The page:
Construction of the Rover Pipeline began in the wake of massive protests about another Energy Transfer project, the Dakota Access pipeline. Rover was an early entrant in the race to export the bounty of the shale gas revolution from the Marcellus gas fields of West Virginia and Pennsylvania. That race included other pipeline projects, including Nexus, Atlantic Sunrise and another Energy Transfer line, Mariner East 2.

Rover now runs 711 miles across Ohio, from West Virginia to southern Michigan. The system of twin gas pipelines between 24 and 42 inches in diameter delivers gas from the Marcellus Shale to Midwest and Canadian markets. It cost about $6.7 billion to build, about 50 percent higher than initial estimates.

‘The most advanced technology’

The muck from the spill was a foot or more deep in many locations.
The muck from the spill was a foot or more deep in many locations. | Ohio EPA

Before construction began, Energy Transfer assured people along the route it would be built with “the most advanced technology” to make it safe and environmentally friendly.

Next to a bucolic photo of a red barn, a Rover promotional website told readers, “Protecting landowner interests and the local environment is a top priority of the Rover Project.”

The company had a different pitch for the business world. Joey Mahmoud, Energy Transfer’s executive vice president of engineering and construction at the time, speaking to prospective customers at a 2016 meeting, called the project a “race to market,” according to the FERC report. Mahmoud left Energy Transfer and the Rover project in 2017.

The company signed a “time is of the essence” contract with Wisconsin-based Precision Pipeline LLC that prioritized meeting a deadline of November 2017. It allowed for no “slippage” on the timeline, unless Energy Transfer agreed. In its response filed with FERC this week, Energy Transfer said such time-is-of-the-essence language is standard in contracts.

The timeline had to be compressed because approval from FERC had taken longer than the company expected. So 500 miles of the project needed to be built in four months. Energy Transfer said in its filings that the deadlines were achievable.

Pressure started early, according to FERC’s enforcement staffers. Their report lays out email and text exchanges between the vice president of the prime contractor on Rover and Bill Colson, head of Pretec Directional Drilling LLC, the directional drilling contractor, on March 18, 2017. FERC had approved construction 15 days before, but boring under the river hadn’t begun.

The head of the prime contractor, Precision Pipeline, told Colson he was worried that Energy Transfer’s Mahmoud “will blow a gasket at some point.”

Attempts to reach Colson yesterday were unsuccessful.

The pressure was sometimes delivered in crude terms, according to FERC’s enforcement report.

“I don’t care what we have to do,” Colson told a project manager in a text message, according to the FERC report. “I know everything takes time, but I’m getting my ass tore up.”

When a superintendent told Colson the crew was working to “button up” some environmental and safety matters, Colson replied, “Do they not understand or what?”

He added later, “Drill, buddy, drill!!!!”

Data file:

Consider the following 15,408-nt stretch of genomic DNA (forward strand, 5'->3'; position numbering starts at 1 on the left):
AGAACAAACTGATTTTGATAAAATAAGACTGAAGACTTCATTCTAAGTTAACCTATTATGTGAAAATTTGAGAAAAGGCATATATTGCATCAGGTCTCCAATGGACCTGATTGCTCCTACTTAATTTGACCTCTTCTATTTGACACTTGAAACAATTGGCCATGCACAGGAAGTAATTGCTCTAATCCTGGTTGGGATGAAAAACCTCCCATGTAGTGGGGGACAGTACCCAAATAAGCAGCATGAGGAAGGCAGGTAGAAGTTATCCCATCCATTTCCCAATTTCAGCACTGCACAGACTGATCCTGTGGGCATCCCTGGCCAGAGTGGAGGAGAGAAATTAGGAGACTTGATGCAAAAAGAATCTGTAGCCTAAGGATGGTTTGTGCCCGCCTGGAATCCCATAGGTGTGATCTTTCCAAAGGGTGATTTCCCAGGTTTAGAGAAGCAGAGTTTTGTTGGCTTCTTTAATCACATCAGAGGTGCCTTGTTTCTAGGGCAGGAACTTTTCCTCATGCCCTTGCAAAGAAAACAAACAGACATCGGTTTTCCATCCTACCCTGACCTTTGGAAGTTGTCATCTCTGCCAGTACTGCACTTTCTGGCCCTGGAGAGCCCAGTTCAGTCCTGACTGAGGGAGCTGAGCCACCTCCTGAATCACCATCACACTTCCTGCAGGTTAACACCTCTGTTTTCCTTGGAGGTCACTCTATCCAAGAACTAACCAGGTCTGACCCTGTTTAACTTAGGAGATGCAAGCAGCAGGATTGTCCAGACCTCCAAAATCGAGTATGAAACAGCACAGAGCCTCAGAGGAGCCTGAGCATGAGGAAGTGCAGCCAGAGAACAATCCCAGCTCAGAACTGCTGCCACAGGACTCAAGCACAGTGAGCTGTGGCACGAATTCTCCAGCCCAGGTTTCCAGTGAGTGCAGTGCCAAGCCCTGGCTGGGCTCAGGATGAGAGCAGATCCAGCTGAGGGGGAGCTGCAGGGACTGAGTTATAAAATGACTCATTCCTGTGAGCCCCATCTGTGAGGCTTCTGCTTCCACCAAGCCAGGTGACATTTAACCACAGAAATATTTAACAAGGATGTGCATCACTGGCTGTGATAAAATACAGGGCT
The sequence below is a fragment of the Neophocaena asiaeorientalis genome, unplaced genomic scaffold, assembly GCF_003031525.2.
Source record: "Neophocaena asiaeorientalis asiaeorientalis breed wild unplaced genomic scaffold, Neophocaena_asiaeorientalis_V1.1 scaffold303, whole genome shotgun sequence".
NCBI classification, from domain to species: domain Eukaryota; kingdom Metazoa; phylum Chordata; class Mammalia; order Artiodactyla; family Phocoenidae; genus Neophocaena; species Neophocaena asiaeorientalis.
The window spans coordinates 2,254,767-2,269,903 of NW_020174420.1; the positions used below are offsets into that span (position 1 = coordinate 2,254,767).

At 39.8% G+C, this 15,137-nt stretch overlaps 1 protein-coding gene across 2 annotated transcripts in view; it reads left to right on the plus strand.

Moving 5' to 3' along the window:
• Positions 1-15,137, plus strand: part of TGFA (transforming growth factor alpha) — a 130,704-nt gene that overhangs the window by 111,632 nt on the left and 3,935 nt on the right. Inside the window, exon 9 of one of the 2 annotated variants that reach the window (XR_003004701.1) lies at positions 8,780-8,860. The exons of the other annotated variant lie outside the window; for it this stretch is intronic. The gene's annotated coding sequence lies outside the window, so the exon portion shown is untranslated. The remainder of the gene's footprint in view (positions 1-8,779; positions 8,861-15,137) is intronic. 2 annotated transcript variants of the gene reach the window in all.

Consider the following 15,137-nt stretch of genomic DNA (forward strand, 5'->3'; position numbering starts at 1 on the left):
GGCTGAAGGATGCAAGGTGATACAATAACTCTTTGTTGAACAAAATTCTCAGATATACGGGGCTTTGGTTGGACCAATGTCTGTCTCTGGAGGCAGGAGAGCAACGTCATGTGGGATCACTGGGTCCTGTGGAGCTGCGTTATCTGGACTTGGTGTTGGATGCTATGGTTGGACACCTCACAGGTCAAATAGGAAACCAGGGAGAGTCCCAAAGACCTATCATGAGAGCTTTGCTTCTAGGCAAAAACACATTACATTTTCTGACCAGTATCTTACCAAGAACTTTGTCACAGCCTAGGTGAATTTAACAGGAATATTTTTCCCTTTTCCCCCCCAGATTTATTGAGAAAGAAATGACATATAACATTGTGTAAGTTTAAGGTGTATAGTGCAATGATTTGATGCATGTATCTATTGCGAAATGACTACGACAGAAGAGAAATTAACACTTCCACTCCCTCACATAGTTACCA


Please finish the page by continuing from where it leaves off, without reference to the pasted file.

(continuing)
They got the drill moving that day. But within hours, something went wrong. The bentonite fluid mixture that is supposed to be pumped down the hole to cool the drill bit, then come back up the same hole, wasn’t coming back. That meant the fluid, called “drilling mud,” was likely flowing into a fracture in the earth.

That meant the brown fluid could be flowing into groundwater. Or it could spurt out of the ground some distance away. Such spills are called “inadvertent returns,” or “frac-outs.”

Still, they kept going for weeks, hauling in hundreds of thousands of pounds of a clay mixture used to make more drilling mud.

Then, on April 2, 2017, the crew “began using unlawful measures to lubricate the drill in order to keep up with job progress demands,” FERC’s report says.

To unstick a clogged “reamer” on the drill, the night foreman of the contract crew started pumping in toxic diesel fuel from a 2,000-gallon tank at the site. Others followed suit. One compared it to pumping gasoline at a gas station.

At least seven contract employees at the site pumped in diesel, according to FERC enforcement officials who interviewed the workers.

Energy Transfer, in its filing this week, said the accusation that it pressured contractors to cut corners was “pure bunk.” The company said the crew had been ahead of schedule. What pressure crew members were under, the company said, stemmed from tensions between crew members themselves.

“[R]umors were rampant among the crew members that the Day Crew Foreman allegedly was having an affair with the wife of the Day Crew Driller,” the company’s filing said. The driller is a senior member of the crew. In a footnote, testimony indicated the foreman confirmed the rumors, telling investigators, “I had — yes, I had an affair with his wife.”

Diesel flashpoint

Finally, nearly four weeks after drilling started, the FERC report said an inspector found the mud in the forested floodplain across the river described as having been a “pristine” wetland prior to the contamination. The area was reportedly covered in 1 or 2 feet of muck. Experts brought in after the spill estimated the fluid would have been flowing into the area for about four days.